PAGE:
The rose, then, can be a rose-shaped part of the bat’s ear, or if taken as a new image after the cut provided by the line break, a fresh image of traditional beauty. It serves then as a pivot word (kakekotoba in Japanese theory) that allows us to take two meanings from it depending on whether it is connected to the first or third line. If we tie it into the next line, “opens to a star,” we have a surrealist image of the infinite contained in a small, delicate rose blossom — to “hold infinity in the palm of your hand” (Blake). Now our sense of smell is evoked and mingled with a sense of wonder. Yet there is also the possibility of a mental image of a rose-shaped nebula deep in space with a single star shining at the center, as T. S. Eliot wrote:
The eyes reappear,
As the perpetual star
Of death’s twilight kingdom
The hope only
Of empty men.
This has always been one of my favorite passages in The Hollow Men, and I don’t think it’s a stretch to assume Luckring intended the allusion, given the consistent sophistication of her work and how many parallels there are to it — “sightless,” as the bat of the first line, then the multifoliate rose of the second line opening into the perpetual star—this adds even more depth and mystery, a kind of religious awe and wonder to the ku, with the final star transforming into the searing eye of God high in the unforgiving, desolate sky of death’s dream kingdom. While there is heavy Christian symbolism in Eliot’s poem, we could also view the mysterious depth we find in the ku as an example of the Japanese aesthetic called yūgen.
As all of these ideas swirl in the whorl of our mind, the inchoate will coalesce, and suddenly we connect all three images together, treating them as one, which provides a glimpse of the bat, with a roseate ear shape, darting through the evening sky when its ear toward the heavens and hears, for an instant, starlight — the music of the spheres — this creates a delicious inversion of the opening synaesthesia of “sound as sight,” which we saw from the human perspective, but now we have the bat’s perspective as it “hears” the light of a star.
This haiku is both sensuously engaging and confusing with its multiple levels of synaesthesia, it contains worlds within worlds within worlds as infinities spring from infinities that sprout from nothing and shrink back into the void again, a shifting, mercurial mindscape — utterly masterful in its use of brevity and minimalism for maximal effect.
Nathan Sydney wonders about the batness of a bat:
If haiku is the art of imagistic juxtaposition then we must give Eve’s poem a full 10 out of 10. Here we have three images that at first seem to have no connection whatsoever, standing together to create a very puzzling impression indeed. I’ve never given much thought to the inside of a bat’s ear, but we’re probably many of us familiar with the question and famous essay “What is it like to be a bat?” and even more familiar with the question of “What’s in a name?” Does the poet wish to suggest that the mystery of a bats consciousness (a rose by any other name), whatever we wish to call it, is a mystery opening upon the very beginnings of the universe, a mystery akin to the nature of light? That no matter what clever words we have for brains and minds and neural correlates of consciousness, that ultimately the batness of a bat will be as forever out of our grasp as light from a distant star. But possibly as close as the light of our own minds? Of course the meaning could be much more concrete than that, perhaps the folds of the bat’s ears simply suggest to Eve the petals of a rose? Do those ear petals open upon the celestial singing of the spheres? Certainly we are all aware of a bats super keen powers of hearing, hearing so finely attuned that maybe they can detect the blooming of a rose or star. I must admit this haiku leaves a great big question mark for me, there’s no simple reading that I can find, but us moderns are very happy to not have everything spelled out in our poetry, to have to work a little or a lot for our revelation. If there was a haiku moment behind the genesis of this poem, it must have been a very singular one indeed!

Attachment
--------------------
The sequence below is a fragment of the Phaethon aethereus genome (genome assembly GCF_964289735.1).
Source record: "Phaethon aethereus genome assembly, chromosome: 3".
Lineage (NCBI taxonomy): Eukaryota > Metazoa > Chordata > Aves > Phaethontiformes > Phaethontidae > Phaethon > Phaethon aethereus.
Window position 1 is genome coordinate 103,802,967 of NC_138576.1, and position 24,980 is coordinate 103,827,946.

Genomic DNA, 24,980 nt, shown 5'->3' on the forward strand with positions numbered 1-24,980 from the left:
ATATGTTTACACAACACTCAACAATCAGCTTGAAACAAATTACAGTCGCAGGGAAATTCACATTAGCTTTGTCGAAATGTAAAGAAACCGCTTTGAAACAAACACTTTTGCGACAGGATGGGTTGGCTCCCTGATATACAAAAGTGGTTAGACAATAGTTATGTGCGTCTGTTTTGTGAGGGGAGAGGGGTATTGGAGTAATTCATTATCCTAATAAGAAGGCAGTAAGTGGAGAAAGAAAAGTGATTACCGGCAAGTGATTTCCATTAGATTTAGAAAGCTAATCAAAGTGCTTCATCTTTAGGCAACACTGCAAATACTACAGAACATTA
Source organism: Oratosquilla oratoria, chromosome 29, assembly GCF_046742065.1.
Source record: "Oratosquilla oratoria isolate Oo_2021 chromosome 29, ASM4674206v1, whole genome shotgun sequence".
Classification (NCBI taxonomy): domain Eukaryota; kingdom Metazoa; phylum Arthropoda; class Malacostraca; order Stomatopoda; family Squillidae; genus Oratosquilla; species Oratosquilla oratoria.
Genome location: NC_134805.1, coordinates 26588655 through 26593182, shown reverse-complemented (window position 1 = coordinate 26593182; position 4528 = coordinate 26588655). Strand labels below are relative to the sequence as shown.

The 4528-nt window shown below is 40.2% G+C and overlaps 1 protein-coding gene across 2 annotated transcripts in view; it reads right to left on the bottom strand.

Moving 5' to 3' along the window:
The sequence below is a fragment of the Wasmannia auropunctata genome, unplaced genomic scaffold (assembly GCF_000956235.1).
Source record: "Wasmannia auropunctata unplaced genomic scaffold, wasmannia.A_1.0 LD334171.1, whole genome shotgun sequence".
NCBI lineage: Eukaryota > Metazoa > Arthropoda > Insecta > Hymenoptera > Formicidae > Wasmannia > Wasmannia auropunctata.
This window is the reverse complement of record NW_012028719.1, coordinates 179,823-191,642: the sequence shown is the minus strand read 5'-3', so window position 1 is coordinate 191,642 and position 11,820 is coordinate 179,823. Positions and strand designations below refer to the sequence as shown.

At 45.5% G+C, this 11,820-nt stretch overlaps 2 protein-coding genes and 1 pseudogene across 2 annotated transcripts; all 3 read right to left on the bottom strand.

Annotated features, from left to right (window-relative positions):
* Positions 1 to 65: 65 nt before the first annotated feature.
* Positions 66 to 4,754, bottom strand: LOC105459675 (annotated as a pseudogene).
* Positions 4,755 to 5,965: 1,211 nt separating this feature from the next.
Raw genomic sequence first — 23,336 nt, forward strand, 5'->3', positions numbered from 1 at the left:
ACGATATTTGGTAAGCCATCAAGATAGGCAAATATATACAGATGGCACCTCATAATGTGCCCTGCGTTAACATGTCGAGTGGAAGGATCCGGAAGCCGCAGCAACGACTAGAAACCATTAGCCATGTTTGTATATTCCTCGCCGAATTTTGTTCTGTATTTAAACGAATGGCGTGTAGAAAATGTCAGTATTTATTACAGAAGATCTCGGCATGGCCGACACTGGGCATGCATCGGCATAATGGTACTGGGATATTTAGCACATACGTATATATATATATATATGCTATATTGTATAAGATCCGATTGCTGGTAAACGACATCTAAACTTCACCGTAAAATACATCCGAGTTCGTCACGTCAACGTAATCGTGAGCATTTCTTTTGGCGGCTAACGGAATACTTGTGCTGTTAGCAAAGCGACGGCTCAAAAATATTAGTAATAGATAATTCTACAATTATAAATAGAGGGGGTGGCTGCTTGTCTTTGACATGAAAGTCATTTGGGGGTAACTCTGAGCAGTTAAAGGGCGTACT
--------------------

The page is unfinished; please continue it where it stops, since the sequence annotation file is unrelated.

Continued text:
As this week’s winner, Matt gets to choose next week’s poem, which you’ll find below. We invite you to write a commentary to it. It may be as long or short, academic or spontaneous, serious or silly, public or personal as you like. We will select out-takes from the best of these. And the very best will be reproduced in its entirety and take its place as part of the THF Archives. Best of all, the winning commentator gets to choose the next poem for commentary.
Anyone can participate. A new poem will appear each Friday morning. Simply put your commentary in the Contact box by the following Tuesday midnight (Eastern US Time Zone). Please use the subject header “re:Virals” so we know what we’re looking at. We look forward to seeing some of your favorite poems — and finding out why!
この秋は膝に子のない月見かな This autumn I’ll be looking at the moon With no child on my knee. — Onitsura Translation by Donald Keene. Included in English and rōmaji versions in Faubion Bowers The Classic Tradition of Haiku: An Anthology with the following footnote: "Written on the death of his eldest son at age six, in 1700."